- Encourage your “perfect parents” to be patient with those who aren’t as perfect. Develop a good relationship with the PTA, and request they use inclusive language on all communications. Ask that the PTA offer parents last-minute volunteer opportunities as well as long term projects they could do primarily from home. And, ask that they realize many parents can’t help during the day, and to recognize that some parents will be more willing to help if they could also spend time with their children at the same time. Work with your PTA to set goals that inspire parents in the school to roll up their sleeves and help, to show school pride. Remember, we’re all “bad moms” at some point.
- Highlight different students. Sometimes perfect parents raise perfect kids, and it’s tempting to make those students the docents at the art show, the Big Buddies on the school bus, etc. Sometimes we have to nurture quiet leaders, give the reluctant child the microphone during school announcements, and tell their “Bad Moms” what their children did well. If the students need a special outfit to do this, ask them to bring it in the week before, and then remind them until they do. Or don’t worry about the outfit.
- Listen. This probably should be the number one rule. What are the parents telling you? And sometimes it’s important to “listen between the lines”—more on that in a minute.
- Finally, assume everyone is doing their best. Just like the AP physics students, “Bad Moms” want to do well and they need our help to succeed. Keep in mind the things the AP teacher recommended, and ask yourself:
- How can I meet parents where they are?
- What can we do to make being a parent of a child at our school easier?
- What do parents need to make them proud to be our school parents?
A Cautionary Tale
I want to tell my own “bad mom” cautionary tale. After a tumultuous year, my town’s board of education decided they needed a communications committee—an idea that I fully endorse. For a little background, being on our school’s BOE is a very difficult job with meetings every other week at 7 p.m., right when every parent I know (including me) is driving kids to games and practices, trying to serve dinner, helping with homework, putting little ones to bed, trying to reconnect with spouses, walking the dog, or curled up in a ball on the couch.
Being on the board of education is a huge, and at times, thankless job. And for those of us who can’t make it to the BOE meetings, they are recorded and put on Facebook. In theory, there is no excuse not be caught up on the latest BOE news… except, remember I work, I write, I try to exercise, I have three kids in three different schools, a dog, an elderly father and father-in-law, a husband with a demanding commute and job, friends, and family. You get the idea.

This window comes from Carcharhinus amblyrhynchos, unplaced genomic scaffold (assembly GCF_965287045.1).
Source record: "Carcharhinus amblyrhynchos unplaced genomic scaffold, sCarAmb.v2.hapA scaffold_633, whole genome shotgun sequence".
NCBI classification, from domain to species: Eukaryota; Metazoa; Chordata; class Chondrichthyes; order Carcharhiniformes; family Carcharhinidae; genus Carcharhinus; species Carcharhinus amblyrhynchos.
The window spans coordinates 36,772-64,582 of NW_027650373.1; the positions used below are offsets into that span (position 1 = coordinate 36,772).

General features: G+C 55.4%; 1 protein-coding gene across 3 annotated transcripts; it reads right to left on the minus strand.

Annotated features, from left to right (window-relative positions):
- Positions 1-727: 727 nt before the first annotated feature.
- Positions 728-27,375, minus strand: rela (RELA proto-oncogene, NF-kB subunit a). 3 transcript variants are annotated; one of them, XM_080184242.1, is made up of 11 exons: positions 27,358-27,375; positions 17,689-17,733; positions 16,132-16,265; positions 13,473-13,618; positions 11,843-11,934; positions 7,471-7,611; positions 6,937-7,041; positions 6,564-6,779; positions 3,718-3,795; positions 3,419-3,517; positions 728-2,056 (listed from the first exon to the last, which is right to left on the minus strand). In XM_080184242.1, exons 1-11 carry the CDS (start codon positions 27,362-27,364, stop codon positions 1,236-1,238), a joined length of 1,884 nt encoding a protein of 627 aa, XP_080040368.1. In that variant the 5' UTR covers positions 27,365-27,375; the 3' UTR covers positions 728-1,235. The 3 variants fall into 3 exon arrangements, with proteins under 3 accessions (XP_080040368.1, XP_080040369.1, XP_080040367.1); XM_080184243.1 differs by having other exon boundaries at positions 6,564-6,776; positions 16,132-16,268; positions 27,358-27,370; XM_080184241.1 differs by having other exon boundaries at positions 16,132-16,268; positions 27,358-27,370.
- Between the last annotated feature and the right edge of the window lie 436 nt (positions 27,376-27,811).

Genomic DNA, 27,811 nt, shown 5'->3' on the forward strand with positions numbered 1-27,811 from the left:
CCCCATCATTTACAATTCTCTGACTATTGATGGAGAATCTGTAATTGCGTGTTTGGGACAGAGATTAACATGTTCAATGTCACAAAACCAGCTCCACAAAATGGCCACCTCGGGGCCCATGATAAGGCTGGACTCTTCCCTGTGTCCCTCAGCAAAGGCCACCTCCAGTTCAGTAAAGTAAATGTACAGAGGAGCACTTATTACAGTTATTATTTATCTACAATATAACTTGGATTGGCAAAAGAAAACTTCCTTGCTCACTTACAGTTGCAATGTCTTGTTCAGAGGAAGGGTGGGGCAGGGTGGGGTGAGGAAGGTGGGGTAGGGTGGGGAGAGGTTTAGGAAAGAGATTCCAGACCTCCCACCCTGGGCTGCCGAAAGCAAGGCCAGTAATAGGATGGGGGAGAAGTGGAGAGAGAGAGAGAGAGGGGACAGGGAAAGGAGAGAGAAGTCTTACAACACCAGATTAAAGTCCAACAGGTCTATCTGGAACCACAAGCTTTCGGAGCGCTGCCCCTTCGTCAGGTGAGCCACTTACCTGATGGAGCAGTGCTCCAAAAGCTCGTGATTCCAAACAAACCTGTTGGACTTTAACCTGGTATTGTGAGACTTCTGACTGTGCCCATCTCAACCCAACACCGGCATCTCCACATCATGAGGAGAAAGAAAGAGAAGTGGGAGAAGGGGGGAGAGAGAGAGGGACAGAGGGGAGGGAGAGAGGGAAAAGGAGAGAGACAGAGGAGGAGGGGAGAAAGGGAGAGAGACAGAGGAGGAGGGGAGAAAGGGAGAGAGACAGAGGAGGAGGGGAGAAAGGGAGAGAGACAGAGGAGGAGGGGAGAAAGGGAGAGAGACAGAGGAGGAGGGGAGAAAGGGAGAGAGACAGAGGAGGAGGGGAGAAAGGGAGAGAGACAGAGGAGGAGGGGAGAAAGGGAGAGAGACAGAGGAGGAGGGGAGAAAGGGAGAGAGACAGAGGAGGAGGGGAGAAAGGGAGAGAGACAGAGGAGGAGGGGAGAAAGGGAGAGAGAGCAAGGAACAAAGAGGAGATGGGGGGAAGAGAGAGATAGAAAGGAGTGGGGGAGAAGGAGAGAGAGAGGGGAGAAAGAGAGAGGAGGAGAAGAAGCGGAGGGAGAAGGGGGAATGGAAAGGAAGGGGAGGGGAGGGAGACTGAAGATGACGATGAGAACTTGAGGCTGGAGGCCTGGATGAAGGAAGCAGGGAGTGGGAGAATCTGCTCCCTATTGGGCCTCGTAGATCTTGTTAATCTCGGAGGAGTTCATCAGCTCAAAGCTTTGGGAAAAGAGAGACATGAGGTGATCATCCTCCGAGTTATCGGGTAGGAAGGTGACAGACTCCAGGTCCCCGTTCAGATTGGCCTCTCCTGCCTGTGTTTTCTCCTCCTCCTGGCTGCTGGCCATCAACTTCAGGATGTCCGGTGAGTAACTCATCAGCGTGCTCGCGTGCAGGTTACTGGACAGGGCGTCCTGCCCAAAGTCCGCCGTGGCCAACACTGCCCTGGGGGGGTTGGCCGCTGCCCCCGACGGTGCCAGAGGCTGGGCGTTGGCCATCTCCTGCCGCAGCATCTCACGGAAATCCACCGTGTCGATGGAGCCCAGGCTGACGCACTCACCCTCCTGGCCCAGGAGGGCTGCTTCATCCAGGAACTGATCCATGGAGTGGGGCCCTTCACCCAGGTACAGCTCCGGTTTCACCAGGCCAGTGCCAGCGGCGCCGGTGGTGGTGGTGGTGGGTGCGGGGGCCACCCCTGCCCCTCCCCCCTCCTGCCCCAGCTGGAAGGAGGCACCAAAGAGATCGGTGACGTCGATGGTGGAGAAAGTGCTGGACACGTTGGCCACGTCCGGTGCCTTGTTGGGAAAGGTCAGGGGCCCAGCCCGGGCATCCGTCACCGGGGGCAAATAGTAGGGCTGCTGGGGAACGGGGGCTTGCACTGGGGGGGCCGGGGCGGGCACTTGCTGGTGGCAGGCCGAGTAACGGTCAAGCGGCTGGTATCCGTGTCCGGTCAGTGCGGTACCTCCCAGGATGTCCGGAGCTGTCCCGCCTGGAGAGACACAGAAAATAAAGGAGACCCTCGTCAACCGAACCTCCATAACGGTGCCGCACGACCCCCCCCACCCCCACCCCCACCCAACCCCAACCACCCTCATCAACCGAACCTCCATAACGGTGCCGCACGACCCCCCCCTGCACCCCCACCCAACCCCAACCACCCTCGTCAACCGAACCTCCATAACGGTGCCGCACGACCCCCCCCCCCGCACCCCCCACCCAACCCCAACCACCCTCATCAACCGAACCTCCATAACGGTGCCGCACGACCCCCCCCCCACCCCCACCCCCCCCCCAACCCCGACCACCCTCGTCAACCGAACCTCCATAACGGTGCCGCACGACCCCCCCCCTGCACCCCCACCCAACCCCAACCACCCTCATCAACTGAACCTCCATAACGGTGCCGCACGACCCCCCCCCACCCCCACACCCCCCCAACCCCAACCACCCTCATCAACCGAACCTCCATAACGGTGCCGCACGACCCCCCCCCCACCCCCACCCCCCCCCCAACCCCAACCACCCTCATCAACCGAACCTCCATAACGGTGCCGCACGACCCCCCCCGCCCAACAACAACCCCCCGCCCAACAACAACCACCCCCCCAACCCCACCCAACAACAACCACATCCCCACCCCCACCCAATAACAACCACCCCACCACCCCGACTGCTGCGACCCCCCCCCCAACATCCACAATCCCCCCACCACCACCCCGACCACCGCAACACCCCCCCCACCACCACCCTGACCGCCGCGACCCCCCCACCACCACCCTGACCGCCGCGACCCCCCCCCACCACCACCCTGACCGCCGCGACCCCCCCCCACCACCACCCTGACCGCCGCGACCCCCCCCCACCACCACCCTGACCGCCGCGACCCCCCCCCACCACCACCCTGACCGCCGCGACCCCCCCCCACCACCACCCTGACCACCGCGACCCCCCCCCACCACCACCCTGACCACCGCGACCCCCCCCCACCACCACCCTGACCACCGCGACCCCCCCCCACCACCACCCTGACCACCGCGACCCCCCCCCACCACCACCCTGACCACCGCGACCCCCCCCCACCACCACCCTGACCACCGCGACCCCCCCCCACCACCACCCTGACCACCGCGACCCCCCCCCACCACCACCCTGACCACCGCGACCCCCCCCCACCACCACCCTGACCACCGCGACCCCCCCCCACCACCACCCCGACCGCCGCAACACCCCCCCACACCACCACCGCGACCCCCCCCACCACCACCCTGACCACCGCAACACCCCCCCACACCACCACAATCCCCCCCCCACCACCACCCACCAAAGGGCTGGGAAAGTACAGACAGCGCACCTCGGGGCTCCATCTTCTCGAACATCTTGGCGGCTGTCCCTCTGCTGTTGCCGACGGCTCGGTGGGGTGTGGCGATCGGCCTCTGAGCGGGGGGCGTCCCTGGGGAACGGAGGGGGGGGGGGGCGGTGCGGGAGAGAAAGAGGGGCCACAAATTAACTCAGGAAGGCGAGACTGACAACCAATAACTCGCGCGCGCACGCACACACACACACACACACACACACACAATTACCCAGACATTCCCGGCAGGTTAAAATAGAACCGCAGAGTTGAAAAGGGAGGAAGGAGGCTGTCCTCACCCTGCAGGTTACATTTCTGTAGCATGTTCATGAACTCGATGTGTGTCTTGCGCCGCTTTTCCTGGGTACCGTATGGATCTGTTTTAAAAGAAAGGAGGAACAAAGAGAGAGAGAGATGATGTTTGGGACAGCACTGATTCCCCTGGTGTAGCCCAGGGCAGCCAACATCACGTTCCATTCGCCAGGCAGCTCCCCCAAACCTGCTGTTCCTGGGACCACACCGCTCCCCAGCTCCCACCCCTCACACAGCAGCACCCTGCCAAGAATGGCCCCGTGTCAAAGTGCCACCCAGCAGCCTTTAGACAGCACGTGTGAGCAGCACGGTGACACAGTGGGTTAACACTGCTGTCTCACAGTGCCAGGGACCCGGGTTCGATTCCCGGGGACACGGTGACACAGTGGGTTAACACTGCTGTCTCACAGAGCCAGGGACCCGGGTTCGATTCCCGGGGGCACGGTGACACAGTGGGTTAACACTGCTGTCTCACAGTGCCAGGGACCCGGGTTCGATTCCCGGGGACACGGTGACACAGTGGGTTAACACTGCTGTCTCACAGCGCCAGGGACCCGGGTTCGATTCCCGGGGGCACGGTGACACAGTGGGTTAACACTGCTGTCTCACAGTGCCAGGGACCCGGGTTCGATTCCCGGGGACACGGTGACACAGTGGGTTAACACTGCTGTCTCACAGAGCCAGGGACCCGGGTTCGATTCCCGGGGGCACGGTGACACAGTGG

Anyway, the idea was that the BOE communications committee would have regular open meetings to “listen” to people’s concerns. They met for the first time a couple of months ago during lunchtime on a weekday. This was great because this is when I have more flexibility, so I was able to attend, intending only to listen. I was transfixed by the BOE members’ knowledge of the intricacies of the transportation issues in our district and the difficult local legislation issues. It was fascinating!
Then, I raised my hand to ask about a decision to replace the part-time school secretaries—who are my daughter’s favorite and this bad mom’s life-line. The response was curt. One member said, “We discussed this very issue at the last board of education round table last week.” I felt very small and probably won’t ever attend another “Communications Committee Listening Event.”
You get the idea: just assume bad moms don’t read the BOE minutes. And if a question is asked that has already been covered in a previous meeting, try to kindly guide them in the right direction. Remember, as school communicators, we are building relationships with the key stakeholders of our schools. How can we make it easy? How can we create positivity? How can we help them succeed as parents and, in doing so, help our students and school succeed?
I think good moms (and dads) are made, not born. The way we treat our school communications and particularly our daily interactions with parents is an important part of creating a school climate where all parents can be slightly imperfect and still valued. And that’s good school public relations. If we understand that we are an important fraction of our parents’ busy lives and communicate thoughtfully, inclusively, and effectively, we will help create a positive school climate where perfect and not-so-perfect parents stay informed and engaged.